I was advised to have a lumpectomy as outcomes are similar. However, I too have very dense breast tissue and since then have gone through a worrisome four months when an MRI showed "something" on the other side that resolved itself according to the follow-up MRI that four months later. I also just had a biopsy of a hamartoma on the original side that turned out to be benign.
      In my case insurance was a factor, but I do wonder if it will come to a double mastectomy at some point. As others have advised, get a second opinion and consider what you're willing to live with.

      13 days ago
    • Mo2teach's Avatar
      Mo2teach

      I was in a similar situation when I was diagnosed. When it turned out that the tumor was too large to do a lumpectomy, I was told that a mastectomy would be the only option. The cancer was in my right breast, but two years prior, I had a scare that there was a tumor in my left breast. My breasts were large and dense and mammograms always resulted in extra tests and anxiety. Once I knew that I was going to lose my right breast, I decided without reservations that I would just have a bi-lateral mastectomy. It just seemed to make sense to me. I wanted to lessen the chance that a tumor would be discovered on the left side. And, as odd as it may sound to some, I wanted symmetry. I did what I felt was best for me, considering my circumstances. I am very comfortable with my choice, and, for the first time since puberty, I can wear a button down shirt without gaping in the front! Always look for the silver lining and keep your sense of humor! I wish you good health and happiness!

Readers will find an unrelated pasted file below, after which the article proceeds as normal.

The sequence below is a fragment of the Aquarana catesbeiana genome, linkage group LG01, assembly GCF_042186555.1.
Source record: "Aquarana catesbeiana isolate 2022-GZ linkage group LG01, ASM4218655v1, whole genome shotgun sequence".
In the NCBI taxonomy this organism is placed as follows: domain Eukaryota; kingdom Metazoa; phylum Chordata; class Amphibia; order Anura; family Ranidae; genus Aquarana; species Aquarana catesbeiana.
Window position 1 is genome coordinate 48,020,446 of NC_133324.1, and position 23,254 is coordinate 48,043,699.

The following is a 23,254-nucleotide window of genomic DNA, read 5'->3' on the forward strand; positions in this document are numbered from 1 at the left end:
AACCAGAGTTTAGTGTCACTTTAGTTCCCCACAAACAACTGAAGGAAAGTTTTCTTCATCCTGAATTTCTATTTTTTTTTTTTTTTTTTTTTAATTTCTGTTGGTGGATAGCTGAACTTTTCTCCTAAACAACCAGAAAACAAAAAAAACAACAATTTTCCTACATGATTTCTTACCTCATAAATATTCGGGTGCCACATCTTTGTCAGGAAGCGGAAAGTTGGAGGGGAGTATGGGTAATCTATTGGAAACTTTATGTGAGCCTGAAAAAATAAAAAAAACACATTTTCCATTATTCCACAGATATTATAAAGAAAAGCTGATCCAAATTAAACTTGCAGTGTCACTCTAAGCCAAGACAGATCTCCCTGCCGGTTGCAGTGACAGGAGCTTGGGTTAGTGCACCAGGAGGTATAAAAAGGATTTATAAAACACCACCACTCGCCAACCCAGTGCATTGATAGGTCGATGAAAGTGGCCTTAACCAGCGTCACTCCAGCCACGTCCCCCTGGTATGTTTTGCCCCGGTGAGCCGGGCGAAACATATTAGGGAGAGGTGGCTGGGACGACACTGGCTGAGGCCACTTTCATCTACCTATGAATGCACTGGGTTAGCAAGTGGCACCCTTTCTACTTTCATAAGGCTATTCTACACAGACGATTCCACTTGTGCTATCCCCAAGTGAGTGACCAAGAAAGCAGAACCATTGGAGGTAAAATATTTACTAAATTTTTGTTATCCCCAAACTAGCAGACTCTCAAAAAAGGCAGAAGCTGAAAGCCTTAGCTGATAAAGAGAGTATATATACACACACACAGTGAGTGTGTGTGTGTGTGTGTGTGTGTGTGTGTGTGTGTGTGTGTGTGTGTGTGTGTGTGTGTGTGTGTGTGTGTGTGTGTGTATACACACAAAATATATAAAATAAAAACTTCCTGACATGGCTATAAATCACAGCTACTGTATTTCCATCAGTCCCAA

13 days ago
    • lynn1950's Avatar
      lynn1950

      Listen to your doctors - they are the experts. Then listen to your heart. It is an expert, too. My surgeon was an optimist and recommended a lumpectomy. What she didn't know was that my bc was more advanced than predicted and a lumpectomy would have left me disfigured and lopsided. I opted for a bilateral mastectomy, because one round of surgery was more than enough for me. It is ten years post-surgery and I have never regretted my decision.

      13 days ago
    • banditwalker's Avatar
      banditwalker

      I wanted the bilateral. At 57 I did not use them anymore. And they were always big and bothersome. I love my new "girls" and I don't have to worry about cancer in the other breast. And like Mo2teach, I didn't see the sense in taking just one off.

      13 days ago
    • Yeahyeah's Avatar
      Yeahyeah

      Do research on the survival rate and occurrence comparisons between a double mastectomy and lumpectomy. That is what I did and then made a choice after consulting with the breast surgeon and not necessarily the medical oncologist. In my case, there was cancer in both breasts.

      12 days ago